When Viktoria Schultz recently heard her high-school pal lament over gaining the dreaded “freshman 15” and baring her flesh in a bikini, she made it her summer mission to help the friend focus instead on her inner beauty.
That’s a message Schultz and her Ithaca College classmates learned this year in their IC Beyond Body campaign, which is encouraging college students to look beyond media-driven beauty stereotypes and focus on inner characteristics, such as intelligence, creativity and skill. The campaign also asks others to use language that highlights these attributes over physical image. (The “IC” stands for Ithaca College but is also an acronym for “I see.”)
“She really is beautiful,” said Schultz, 19, a sophomore, about her friend. “It’s sickening how the media can alter that.”
The campaign features social media sites and a website with links to a launch video and videos of students talking about their own body image issues. Students designed, scripted, edited and produced the videos at Park Productions, the college’s media production company. They also recently held a Twitter chat about encouraging a positive body image with NBC News Education Nation.
Future goals include spreading the word to other college campuses and making short commercials.
“We’re trying to communicate to adults and the media now, so it doesn’t affect the young in the future,” said Schultz, who helped produce the launch video. “I want parents to tell their kids ‘you’re brilliant’ … not ‘you’re so pretty.’”
The idea for the social media campaign on promoting a positive body image came from a group of students in a 2015 Media for Social Responsibility mini-course.
Geena Davis, who runs the Geena Davis Institute on Gender and Media, and the filmmakers who shot “The Empowerment Project” (a documentary on positive and power women) also spoke to the students about the importance of portraying women with intelligence and character. Other inspirations for the campaign came from the Always Like a Girl campaign and Dove’s Campaign for Real Beauty.
“I think my biggest takeaway from that was the power of the media to influence how we see the world and our place in it, said Meredith Husar, lead editor of IC Beyond Body, about Davis’ speech. “She talked specifically about gender representation and how if girls don’t see other women playing important, powerful roles – or simply not being represented at all – it’s hard for them to picture themselves occupying important positions in society.”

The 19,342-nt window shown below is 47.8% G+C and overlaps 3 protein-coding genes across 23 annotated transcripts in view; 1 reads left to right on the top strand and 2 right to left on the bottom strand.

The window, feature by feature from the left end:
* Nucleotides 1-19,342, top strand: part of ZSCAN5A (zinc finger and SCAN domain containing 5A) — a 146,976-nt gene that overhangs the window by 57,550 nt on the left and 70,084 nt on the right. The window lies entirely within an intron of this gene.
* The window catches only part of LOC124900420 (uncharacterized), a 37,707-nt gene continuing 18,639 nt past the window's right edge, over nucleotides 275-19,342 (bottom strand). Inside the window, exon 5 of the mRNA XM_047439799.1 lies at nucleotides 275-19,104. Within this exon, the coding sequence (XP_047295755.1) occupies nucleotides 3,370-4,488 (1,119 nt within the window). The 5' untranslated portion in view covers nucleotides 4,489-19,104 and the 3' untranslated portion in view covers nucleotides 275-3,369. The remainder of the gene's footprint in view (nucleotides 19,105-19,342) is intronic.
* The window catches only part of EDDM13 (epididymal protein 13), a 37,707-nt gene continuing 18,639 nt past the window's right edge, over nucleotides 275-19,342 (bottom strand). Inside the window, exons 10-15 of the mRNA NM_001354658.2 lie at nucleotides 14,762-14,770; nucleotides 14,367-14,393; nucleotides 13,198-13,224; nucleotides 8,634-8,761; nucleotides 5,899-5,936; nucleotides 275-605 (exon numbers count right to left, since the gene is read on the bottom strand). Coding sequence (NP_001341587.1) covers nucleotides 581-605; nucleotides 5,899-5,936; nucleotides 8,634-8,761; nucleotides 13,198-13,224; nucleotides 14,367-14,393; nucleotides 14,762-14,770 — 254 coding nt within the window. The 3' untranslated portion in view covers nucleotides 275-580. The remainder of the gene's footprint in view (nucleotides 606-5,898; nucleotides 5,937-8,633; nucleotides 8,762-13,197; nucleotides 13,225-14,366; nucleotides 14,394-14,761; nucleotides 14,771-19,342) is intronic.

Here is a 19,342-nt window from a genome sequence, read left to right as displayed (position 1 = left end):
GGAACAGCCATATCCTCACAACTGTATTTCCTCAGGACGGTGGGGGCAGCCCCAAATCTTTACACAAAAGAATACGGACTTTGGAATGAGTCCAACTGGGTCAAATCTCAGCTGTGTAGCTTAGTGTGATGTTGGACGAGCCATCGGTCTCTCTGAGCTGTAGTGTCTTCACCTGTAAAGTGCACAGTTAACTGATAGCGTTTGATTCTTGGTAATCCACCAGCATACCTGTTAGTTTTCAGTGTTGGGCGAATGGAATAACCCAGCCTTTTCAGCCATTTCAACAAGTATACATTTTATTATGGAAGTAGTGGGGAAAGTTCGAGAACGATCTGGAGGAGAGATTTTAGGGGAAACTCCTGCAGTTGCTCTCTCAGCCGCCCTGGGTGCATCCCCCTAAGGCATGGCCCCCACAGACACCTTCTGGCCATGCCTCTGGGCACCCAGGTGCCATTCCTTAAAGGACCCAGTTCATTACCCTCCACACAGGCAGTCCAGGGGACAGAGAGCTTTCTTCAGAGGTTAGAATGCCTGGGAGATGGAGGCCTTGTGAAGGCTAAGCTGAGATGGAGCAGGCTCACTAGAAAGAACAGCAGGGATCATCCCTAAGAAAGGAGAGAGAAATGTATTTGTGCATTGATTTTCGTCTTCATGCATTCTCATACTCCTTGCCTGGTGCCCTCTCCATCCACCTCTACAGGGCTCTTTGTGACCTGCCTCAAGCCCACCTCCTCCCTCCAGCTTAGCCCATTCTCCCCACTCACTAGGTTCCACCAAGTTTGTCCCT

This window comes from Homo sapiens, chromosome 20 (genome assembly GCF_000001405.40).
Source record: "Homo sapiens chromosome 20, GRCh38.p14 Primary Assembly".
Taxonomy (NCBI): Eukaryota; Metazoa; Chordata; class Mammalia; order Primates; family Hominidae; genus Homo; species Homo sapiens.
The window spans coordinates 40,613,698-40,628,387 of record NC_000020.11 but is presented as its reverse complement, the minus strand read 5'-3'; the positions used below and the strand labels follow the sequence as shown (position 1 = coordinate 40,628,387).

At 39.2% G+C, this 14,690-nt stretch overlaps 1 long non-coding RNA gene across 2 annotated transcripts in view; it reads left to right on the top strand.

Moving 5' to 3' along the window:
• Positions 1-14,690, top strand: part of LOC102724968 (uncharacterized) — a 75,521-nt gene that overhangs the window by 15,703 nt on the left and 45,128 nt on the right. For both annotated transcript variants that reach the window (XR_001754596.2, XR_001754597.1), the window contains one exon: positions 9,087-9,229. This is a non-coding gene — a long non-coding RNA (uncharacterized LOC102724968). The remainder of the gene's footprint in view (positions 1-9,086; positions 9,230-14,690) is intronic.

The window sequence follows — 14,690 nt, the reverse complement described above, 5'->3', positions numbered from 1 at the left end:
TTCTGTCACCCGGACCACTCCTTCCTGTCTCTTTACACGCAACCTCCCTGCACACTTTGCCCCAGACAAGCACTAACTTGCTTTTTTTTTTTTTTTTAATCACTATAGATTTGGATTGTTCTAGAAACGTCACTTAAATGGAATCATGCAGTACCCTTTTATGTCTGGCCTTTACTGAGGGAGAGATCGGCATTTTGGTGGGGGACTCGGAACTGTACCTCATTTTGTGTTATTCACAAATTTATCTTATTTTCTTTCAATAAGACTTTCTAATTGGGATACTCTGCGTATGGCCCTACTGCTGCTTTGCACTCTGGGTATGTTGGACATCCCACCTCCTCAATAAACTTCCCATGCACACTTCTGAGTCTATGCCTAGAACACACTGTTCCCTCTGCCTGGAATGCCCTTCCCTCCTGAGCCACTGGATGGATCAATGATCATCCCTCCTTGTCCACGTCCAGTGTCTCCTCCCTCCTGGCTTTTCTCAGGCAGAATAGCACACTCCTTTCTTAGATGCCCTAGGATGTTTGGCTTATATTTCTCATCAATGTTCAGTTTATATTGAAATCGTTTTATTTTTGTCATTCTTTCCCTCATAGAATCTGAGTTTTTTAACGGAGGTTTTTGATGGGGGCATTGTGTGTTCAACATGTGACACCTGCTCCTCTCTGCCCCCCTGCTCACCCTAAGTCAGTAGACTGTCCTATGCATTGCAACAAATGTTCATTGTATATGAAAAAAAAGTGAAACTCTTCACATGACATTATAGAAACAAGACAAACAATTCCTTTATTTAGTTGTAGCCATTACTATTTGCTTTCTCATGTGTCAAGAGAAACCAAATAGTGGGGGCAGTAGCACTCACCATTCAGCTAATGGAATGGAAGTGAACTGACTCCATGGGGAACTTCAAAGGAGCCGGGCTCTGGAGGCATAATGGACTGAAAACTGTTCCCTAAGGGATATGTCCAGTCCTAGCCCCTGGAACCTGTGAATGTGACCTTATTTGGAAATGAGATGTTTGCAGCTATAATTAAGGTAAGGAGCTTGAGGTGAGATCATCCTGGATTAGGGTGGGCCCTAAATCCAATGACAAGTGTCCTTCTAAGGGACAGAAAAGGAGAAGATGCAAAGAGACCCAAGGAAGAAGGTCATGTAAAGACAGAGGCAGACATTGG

Husar, 20, said she wants to help other women avoid the struggles she experienced over a negative body image. She was an overweight child who crash-dieted in hopes of looking like Hannah Montana or the models in Seventeen.
“I eventually developed the healthy habits I have now, but that voice in my head never really goes away,” said Husar.
Carol Jennings, who directs the Park Media Lab in the School of Communications, applauded the students for their hard work and talent. She said one goal of the students was to learn to create messages that make a difference, adding, “The heart of this campaign is about strength and empowering our students.
“They’re trying to be less concerned about external characteristics that everyone pays attention to and instead feel strong, intelligent and creative,” said Jennings, who supervised the students in much of their work. “Just to be able to unleash them (those positive traits) and do good work and not be distracted by all that chatter.”
Kait Watson, 18, was so moved by the Empowerment Project that she suggested holding “empowerment circles,” which could take off in the fall.
“We’re thinking of making it a really safe place to speak out about body image in general. … We’d love to have men in it, too, because it’s absolutely relevant to them too,” said Watson, who discusses her own issues over feeling too skinny in one of the videos.
Spencer Muhlstock, 19, said he wanted to help the many young people who feel inadequate about their body images because of what they see in the media.
“I think what’s important about this (campaign) is it’s focusing on issues that are facing college students and social media, and it’s kind of unfortunately getting worse and worse in a way because of that,” said Muhlstock, who helped create the social media sites and shoot videos for the campaign. “We’re trying to put a halt to that.”
Renee Engeln, a psychology professor who directs the Northwestern University Body and Media Lab, said the students’ campaign was great and spotlighted a widespread problem. She noted that even tweens and teens are airbrushing selfies before posting them on the internet.
Such body dissatisfaction “contributes to depression, anxiety, eating disorders,” she said.
“But more importantly, body dissatisfaction is a really powerful force from turning your attention away from things in your life that need your attention,” said Engeln.
Engeln has done research that shows viewing one’s body for what it can do, rather than how it looks can help combat body dissatisfaction.
“When you think these are the arms that hug the people I love, then suddenly you’re not so worried about whether you have perfect biceps,” she said.